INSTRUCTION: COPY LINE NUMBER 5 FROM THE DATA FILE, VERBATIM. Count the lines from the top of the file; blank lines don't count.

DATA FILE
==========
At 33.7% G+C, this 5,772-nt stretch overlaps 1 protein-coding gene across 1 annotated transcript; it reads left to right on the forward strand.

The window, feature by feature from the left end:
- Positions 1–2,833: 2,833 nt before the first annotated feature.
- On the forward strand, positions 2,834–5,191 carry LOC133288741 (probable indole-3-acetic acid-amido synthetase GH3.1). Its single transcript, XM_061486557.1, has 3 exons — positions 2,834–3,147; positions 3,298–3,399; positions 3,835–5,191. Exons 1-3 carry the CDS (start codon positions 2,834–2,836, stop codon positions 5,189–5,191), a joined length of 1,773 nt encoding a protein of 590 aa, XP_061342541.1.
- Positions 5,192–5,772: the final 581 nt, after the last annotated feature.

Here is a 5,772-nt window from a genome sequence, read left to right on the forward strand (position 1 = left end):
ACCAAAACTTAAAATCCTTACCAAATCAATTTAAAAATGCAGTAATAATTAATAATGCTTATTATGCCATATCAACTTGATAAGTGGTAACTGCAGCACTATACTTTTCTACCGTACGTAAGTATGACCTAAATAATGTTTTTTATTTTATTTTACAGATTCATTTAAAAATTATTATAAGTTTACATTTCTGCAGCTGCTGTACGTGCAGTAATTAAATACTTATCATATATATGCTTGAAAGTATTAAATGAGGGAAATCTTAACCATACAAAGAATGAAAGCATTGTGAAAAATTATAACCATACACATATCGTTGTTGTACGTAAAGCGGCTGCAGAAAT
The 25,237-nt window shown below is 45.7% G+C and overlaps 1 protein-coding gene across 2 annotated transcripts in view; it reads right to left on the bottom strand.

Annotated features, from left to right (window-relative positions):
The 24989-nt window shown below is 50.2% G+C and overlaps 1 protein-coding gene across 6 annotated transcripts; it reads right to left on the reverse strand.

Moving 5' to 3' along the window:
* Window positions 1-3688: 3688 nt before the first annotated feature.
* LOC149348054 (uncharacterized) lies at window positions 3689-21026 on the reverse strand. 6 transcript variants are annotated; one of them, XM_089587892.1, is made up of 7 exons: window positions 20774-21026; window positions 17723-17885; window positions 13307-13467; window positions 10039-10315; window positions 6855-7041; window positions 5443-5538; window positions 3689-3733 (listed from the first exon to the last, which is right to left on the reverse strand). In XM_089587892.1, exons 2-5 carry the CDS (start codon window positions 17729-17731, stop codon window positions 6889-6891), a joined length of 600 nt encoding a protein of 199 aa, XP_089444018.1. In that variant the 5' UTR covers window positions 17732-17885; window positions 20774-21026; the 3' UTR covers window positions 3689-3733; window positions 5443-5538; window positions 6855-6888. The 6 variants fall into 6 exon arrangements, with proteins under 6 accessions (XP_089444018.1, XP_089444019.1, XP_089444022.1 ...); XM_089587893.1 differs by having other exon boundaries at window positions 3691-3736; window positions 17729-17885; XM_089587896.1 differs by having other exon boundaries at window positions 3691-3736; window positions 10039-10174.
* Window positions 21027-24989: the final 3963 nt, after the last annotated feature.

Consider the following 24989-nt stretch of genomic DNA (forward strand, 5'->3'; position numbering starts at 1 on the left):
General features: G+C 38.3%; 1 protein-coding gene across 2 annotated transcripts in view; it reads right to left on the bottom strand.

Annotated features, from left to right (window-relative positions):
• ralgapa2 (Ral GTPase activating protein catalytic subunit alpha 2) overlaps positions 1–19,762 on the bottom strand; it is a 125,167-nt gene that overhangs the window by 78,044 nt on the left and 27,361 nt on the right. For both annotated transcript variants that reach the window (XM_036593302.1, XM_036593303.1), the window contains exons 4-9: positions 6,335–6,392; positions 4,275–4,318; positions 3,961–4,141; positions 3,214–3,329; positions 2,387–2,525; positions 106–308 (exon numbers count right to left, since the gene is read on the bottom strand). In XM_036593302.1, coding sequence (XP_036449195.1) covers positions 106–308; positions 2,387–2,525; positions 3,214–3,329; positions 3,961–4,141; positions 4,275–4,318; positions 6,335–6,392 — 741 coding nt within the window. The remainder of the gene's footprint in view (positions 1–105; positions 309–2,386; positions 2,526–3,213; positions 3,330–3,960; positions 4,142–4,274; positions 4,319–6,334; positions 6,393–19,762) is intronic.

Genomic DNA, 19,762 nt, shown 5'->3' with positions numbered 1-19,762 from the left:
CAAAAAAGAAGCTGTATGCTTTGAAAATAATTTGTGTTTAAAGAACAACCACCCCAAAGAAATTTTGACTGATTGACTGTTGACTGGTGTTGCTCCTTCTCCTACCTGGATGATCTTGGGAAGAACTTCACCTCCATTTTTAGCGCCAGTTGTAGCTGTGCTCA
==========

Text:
- Positions 5,192–5,772: the final 581 nt, after the last annotated feature.